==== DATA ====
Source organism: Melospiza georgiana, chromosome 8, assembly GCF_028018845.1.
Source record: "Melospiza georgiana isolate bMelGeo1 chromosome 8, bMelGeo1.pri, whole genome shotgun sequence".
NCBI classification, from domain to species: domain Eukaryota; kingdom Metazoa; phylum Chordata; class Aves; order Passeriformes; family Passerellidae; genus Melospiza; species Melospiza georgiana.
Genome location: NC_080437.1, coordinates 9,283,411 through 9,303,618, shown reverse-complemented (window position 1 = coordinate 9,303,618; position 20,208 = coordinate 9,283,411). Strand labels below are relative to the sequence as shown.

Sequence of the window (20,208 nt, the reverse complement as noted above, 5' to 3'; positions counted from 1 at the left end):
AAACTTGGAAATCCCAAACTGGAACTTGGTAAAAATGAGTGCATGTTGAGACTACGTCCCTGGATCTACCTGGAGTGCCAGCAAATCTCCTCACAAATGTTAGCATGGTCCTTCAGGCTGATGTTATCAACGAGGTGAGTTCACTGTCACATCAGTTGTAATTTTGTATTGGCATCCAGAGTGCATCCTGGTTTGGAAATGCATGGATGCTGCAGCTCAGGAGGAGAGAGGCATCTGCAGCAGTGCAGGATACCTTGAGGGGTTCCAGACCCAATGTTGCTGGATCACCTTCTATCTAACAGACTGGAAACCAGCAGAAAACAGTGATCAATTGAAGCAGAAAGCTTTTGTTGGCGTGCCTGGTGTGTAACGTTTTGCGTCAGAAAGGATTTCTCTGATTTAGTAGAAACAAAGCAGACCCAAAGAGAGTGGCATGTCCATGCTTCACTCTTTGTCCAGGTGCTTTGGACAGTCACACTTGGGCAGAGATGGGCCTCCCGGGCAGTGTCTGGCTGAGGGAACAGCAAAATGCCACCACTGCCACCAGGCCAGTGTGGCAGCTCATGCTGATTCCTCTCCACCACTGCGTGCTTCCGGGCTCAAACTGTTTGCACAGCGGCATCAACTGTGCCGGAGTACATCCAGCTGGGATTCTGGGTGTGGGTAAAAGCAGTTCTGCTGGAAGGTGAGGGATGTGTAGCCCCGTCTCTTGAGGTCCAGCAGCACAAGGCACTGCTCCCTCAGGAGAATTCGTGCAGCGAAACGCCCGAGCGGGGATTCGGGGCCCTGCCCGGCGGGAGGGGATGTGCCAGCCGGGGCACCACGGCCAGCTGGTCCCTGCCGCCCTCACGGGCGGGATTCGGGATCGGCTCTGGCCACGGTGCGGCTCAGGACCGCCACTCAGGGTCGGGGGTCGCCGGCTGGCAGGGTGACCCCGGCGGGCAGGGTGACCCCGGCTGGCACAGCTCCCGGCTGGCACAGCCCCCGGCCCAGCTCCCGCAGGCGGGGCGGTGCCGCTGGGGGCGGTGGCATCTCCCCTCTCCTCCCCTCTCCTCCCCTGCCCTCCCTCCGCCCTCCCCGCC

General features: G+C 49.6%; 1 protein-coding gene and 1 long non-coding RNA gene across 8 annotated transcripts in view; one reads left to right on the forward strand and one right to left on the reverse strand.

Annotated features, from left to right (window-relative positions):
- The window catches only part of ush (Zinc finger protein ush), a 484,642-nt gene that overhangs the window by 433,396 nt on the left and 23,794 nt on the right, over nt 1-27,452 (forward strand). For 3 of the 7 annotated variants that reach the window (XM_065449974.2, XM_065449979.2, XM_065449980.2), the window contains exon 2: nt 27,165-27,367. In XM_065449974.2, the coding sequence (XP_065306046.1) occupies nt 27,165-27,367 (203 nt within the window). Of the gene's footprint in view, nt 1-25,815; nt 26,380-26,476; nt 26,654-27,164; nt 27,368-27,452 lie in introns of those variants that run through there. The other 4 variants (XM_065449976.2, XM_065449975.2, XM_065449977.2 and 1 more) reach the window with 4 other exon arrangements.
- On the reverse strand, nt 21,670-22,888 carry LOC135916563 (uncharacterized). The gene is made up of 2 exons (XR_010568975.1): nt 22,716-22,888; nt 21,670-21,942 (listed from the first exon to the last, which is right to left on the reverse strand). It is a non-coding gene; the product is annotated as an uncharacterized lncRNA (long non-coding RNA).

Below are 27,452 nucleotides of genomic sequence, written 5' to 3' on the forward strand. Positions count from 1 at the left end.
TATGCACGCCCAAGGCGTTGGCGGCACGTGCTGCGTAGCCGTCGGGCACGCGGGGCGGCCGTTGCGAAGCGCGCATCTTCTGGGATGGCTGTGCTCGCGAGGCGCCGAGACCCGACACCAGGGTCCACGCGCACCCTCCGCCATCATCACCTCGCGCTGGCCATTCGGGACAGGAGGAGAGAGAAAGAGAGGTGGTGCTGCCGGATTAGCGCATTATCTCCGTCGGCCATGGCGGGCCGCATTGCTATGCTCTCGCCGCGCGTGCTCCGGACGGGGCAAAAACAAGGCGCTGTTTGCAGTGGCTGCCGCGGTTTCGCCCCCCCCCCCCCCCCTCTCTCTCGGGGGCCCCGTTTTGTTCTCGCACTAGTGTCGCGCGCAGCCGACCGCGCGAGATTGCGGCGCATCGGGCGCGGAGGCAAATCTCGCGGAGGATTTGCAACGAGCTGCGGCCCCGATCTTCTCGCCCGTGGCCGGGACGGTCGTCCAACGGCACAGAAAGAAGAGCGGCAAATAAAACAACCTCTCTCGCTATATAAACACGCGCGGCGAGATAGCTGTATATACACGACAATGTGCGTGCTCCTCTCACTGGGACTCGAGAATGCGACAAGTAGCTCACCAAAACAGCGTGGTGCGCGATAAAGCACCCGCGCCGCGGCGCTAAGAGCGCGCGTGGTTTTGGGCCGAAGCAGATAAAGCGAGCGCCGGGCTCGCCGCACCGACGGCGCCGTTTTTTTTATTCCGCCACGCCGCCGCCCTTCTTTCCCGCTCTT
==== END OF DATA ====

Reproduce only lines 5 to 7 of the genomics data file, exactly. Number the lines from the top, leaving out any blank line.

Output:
Sequence of the window (20,208 nt, the reverse complement as noted above, 5' to 3'; positions counted from 1 at the left end):
AAACTTGGAAATCCCAAACTGGAACTTGGTAAAAATGAGTGCATGTTGAGACTACGTCCCTGGATCTACCTGGAGTGCCAGCAAATCTCCTCACAAATGTTAGCATGGTCCTTCAGGCTGATGTTATCAACGAGGTGAGTTCACTGTCACATCAGTTGTAATTTTGTATTGGCATCCAGAGTGCATCCTGGTTTGGAAATGCATGGATGCTGCAGCTCAGGAGGAGAGAGGCATCTGCAGCAGTGCAGGATACCTTGAGGGGTTCCAGACCCAATGTTGCTGGATCACCTTCTATCTAACAGACTGGAAACCAGCAGAAAACAGTGATCAATTGAAGCAGAAAGCTTTTGTTGGCGTGCCTGGTGTGTAACGTTTTGCGTCAGAAAGGATTTCTCTGATTTAGTAGAAACAAAGCAGACCCAAAGAGAGTGGCATGTCCATGCTTCACTCTTTGTCCAGGTGCTTTGGACAGTCACACTTGGGCAGAGATGGGCCTCCCGGGCAGTGTCTGGCTGAGGGAACAGCAAAATGCCACCACTGCCACCAGGCCAGTGTGGCAGCTCATGCTGATTCCTCTCCACCACTGCGTGCTTCCGGGCTCAAACTGTTTGCACAGCGGCATCAACTGTGCCGGAGTACATCCAGCTGGGATTCTGGGTGTGGGTAAAAGCAGTTCTGCTGGAAGGTGAGGGATGTGTAGCCCCGTCTCTTGAGGTCCAGCAGCACAAGGCACTGCTCCCTCAGGAGAATTCGTGCAGCGAAACGCCCGAGCGGGGATTCGGGGCCCTGCCCGGCGGGAGGGGATGTGCCAGCCGGGGCACCACGGCCAGCTGGTCCCTGCCGCCCTCACGGGCGGGATTCGGGATCGGCTCTGGCCACGGTGCGGCTCAGGACCGCCACTCAGGGTCGGGGGTCGCCGGCTGGCAGGGTGACCCCGGCGGGCAGGGTGACCCCGGCTGGCACAGCTCCCGGCTGGCACAGCCCCCGGCCCAGCTCCCGCAGGCGGGGCGGTGCCGCTGGGGGCGGTGGCATCTCCCCTCTCCTCCCCTCTCCTCCCCTGCCCTCCCTCCGCCCTCCCCGCC

General features: G+C 49.6%; 1 protein-coding gene and 1 long non-coding RNA gene across 8 annotated transcripts in view; one reads left to right on the forward strand and one right to left on the reverse strand.